Fastly, a startup created this year, is turning the economics of delivering content on it’s head with a content delivery network comprised of solid state drives. By placing two servers packed with SSDs in customers’ data centers, Fastly can speed up the load times.
I spoke with the CEO of Widgetbox yesterday, prior to the company’s announcement of an advertising platform partnership with Wikia. Widgetbox lets brands and publishers create engaging, rich-media ad units that can include social content streams (e.g., Twitter feeds, YouTube videos) and themselves be shared and embedded. Widgetbox claims that these units work for products other than movies and games. For instance, other clients like IDG and Federated Media advertise white papers and tech products – and adding social content amplifies those messages equally well. Publishers supposedly can charge advertisers a 30% to 50% premium over their usual online ad rates. Ad operations and sales staff at the publishers do a lot of the “creative” work, using templates and simple tools a la Apple’s iAd Producer. Widgetbox isn’t doing anything magical, but these kinds of initiatives help address format and measurement issues necessary to open up social media ad spending.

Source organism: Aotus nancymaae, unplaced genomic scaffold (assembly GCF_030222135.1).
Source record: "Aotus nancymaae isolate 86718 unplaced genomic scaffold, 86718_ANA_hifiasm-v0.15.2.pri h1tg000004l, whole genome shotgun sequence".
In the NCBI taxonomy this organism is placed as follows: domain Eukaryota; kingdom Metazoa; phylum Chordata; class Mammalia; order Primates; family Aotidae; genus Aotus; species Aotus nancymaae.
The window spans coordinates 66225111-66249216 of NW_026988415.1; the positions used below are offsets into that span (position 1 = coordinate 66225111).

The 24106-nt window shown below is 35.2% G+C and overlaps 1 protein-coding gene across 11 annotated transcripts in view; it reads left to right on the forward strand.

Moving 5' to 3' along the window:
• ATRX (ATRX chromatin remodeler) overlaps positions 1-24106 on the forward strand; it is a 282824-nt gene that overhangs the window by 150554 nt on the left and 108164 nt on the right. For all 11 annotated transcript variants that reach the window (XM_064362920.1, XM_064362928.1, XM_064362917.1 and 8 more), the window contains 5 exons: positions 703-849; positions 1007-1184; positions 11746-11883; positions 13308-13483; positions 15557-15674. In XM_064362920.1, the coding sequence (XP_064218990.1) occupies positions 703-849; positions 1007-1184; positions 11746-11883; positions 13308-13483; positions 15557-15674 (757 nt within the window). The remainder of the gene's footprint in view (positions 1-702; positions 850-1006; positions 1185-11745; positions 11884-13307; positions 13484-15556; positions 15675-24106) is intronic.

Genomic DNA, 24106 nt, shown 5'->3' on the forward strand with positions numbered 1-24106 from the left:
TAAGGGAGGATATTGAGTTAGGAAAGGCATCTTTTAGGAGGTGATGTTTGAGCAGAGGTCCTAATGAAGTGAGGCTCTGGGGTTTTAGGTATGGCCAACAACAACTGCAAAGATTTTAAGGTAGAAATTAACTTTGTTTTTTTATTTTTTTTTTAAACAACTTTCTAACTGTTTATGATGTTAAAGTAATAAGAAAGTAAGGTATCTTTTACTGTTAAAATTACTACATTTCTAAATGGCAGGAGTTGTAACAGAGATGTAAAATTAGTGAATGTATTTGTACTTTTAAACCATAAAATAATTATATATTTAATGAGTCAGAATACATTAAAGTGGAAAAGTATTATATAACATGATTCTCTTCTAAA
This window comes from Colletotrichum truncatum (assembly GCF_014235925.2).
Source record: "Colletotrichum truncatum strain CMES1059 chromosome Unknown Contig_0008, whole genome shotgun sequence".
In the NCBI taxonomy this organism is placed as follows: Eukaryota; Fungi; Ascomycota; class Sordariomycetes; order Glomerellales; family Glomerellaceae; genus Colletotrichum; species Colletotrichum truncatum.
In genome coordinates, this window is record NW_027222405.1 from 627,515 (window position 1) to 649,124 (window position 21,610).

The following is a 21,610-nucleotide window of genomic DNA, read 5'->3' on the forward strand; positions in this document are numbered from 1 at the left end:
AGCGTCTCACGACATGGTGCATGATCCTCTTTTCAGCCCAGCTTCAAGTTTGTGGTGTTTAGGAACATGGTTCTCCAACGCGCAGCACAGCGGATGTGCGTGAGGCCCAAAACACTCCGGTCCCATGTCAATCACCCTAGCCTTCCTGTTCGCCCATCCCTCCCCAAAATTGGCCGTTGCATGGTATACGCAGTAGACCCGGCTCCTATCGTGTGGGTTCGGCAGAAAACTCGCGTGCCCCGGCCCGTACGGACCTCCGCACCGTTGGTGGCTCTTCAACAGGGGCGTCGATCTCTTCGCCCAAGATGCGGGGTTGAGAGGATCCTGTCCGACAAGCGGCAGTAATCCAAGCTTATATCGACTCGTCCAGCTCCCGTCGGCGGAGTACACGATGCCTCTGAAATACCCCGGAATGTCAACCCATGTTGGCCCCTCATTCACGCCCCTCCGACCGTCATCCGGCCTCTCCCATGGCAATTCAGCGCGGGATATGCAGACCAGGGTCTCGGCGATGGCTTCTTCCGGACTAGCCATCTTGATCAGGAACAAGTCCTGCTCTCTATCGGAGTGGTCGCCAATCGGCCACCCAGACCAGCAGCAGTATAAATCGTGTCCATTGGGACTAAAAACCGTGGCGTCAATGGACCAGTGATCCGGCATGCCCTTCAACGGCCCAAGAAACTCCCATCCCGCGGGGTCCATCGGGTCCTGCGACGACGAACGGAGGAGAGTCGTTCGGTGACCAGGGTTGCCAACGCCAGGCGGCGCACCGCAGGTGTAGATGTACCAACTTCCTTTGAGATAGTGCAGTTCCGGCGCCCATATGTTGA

Wikia is quitting Dell servers thanks to both a functional and philosophical disagreement stemming from Dell’s demands that all hard drives in its newest PowerEdge servers are certified by Dell, highlighting the disconnect between web-scale companies and equipment providers still designing boxes for enterprise data centers.
As more people pick up smartphones, carriers, application developers and phone manufactures need to keep one thing in mind. Speed matters when it comes to adoption. But speed is a double-edged sword because as faster networks are deployed, the data tsunami swamping carriers grows.
If ever a conflicting topic needed a clearinghouse for all of the different rants, raves and theories, it would be the issue of “going green.” The co-founder of Wikipedia and Wikia, Jimmy Wales, hopes to crowdsource the discussion of “greenness” and has launched a green section of Wikia. Wales tells us he is looking to create a go-to repository of crowd-vetted environmental information that will serve as a starting point for anyone looking to learn more about sustainable lifestyles.
Wales says he didn’t create green Wikia so much to fulfill his passion for green living, but more to help deliver the truth of eco-info, which he says is sorely lacking: “I’m really passionate about having objective information in this area. It is really hard to get clear information on green issues.”
Wales believes simplicity is key to building an intuitive social network website. Which is why sites like Wikipedia and Facebook work so well in the social community. With a recent Wikia-Facebook like screenshot making its way through the web, will Wikia become like Facebook? No. Wales explains that they are working on an open source free license search engine that could launch in December.